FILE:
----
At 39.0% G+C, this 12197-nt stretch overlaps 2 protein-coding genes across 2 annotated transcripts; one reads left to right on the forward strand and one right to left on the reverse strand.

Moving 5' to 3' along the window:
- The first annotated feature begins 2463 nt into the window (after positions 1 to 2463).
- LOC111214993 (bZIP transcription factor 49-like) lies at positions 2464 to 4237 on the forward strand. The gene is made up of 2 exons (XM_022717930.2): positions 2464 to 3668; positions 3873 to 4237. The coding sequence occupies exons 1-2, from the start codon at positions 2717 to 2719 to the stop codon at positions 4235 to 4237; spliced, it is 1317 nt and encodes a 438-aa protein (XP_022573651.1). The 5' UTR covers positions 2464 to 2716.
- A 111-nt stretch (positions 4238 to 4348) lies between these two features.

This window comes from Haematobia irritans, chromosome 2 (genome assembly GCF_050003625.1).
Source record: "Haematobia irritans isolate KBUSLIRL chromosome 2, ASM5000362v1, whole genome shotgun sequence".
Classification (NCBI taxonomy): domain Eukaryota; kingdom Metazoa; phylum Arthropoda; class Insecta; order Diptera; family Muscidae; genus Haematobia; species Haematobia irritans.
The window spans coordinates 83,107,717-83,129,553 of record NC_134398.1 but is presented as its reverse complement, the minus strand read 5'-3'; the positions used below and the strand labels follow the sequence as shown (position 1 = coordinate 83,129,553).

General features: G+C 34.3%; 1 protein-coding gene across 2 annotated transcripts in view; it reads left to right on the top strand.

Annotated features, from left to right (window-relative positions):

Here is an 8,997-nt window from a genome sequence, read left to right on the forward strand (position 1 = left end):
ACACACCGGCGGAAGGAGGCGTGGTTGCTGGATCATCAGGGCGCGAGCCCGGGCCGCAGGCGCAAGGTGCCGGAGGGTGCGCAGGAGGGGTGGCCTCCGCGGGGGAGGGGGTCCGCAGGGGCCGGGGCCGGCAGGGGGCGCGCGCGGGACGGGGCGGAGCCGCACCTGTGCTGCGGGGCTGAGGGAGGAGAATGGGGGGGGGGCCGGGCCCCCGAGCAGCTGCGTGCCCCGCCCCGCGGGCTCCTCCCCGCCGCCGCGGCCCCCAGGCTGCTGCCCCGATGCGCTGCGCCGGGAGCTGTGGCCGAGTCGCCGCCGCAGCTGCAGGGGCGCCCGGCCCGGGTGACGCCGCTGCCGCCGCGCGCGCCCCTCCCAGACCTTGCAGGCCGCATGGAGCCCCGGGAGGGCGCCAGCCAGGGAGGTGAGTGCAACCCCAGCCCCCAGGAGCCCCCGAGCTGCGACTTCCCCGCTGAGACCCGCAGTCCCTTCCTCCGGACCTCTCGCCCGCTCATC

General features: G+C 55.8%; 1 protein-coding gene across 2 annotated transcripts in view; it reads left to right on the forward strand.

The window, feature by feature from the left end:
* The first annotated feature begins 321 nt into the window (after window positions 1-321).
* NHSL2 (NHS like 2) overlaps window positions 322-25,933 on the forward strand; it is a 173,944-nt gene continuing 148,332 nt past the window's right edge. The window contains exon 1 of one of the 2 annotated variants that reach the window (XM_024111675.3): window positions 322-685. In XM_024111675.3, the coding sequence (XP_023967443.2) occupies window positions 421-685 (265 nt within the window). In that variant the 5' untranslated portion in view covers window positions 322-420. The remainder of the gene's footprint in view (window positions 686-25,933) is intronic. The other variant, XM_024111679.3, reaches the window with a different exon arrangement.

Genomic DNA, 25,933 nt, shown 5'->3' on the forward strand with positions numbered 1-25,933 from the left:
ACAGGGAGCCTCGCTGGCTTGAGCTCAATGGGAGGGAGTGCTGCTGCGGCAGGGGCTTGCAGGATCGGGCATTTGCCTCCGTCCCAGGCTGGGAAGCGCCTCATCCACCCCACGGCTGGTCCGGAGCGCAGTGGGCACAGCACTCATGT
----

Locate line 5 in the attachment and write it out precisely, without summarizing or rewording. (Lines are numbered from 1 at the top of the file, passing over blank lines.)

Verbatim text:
- A 111-nt stretch (positions 4238 to 4348) lies between these two features.